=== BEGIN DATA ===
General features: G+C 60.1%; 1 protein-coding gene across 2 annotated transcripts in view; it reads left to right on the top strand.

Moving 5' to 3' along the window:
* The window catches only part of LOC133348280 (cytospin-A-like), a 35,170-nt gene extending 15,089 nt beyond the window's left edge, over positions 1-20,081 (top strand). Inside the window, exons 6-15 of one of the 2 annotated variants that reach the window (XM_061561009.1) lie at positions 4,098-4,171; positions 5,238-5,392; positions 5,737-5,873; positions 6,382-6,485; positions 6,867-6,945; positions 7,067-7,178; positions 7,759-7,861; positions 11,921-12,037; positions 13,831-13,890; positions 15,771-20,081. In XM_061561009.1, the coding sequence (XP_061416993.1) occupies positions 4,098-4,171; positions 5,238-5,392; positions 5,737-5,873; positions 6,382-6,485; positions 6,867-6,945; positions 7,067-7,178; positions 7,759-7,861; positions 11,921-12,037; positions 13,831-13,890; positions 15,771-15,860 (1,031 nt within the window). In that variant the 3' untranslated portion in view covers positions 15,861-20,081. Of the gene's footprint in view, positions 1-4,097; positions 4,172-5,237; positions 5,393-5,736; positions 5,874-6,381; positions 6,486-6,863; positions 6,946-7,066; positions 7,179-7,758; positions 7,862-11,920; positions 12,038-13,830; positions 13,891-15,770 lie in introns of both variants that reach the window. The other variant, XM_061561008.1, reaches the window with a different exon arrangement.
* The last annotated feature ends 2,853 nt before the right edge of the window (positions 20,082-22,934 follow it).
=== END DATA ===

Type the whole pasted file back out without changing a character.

General features: G+C 60.1%; 1 protein-coding gene across 2 annotated transcripts in view; it reads left to right on the top strand.

Moving 5' to 3' along the window:
* The window catches only part of LOC133348280 (cytospin-A-like), a 35,170-nt gene extending 15,089 nt beyond the window's left edge, over positions 1-20,081 (top strand). Inside the window, exons 6-15 of one of the 2 annotated variants that reach the window (XM_061561009.1) lie at positions 4,098-4,171; positions 5,238-5,392; positions 5,737-5,873; positions 6,382-6,485; positions 6,867-6,945; positions 7,067-7,178; positions 7,759-7,861; positions 11,921-12,037; positions 13,831-13,890; positions 15,771-20,081. In XM_061561009.1, the coding sequence (XP_061416993.1) occupies positions 4,098-4,171; positions 5,238-5,392; positions 5,737-5,873; positions 6,382-6,485; positions 6,867-6,945; positions 7,067-7,178; positions 7,759-7,861; positions 11,921-12,037; positions 13,831-13,890; positions 15,771-15,860 (1,031 nt within the window). In that variant the 3' untranslated portion in view covers positions 15,861-20,081. Of the gene's footprint in view, positions 1-4,097; positions 4,172-5,237; positions 5,393-5,736; positions 5,874-6,381; positions 6,486-6,863; positions 6,946-7,066; positions 7,179-7,758; positions 7,862-11,920; positions 12,038-13,830; positions 13,891-15,770 lie in introns of both variants that reach the window. The other variant, XM_061561008.1, reaches the window with a different exon arrangement.
* The last annotated feature ends 2,853 nt before the right edge of the window (positions 20,082-22,934 follow it).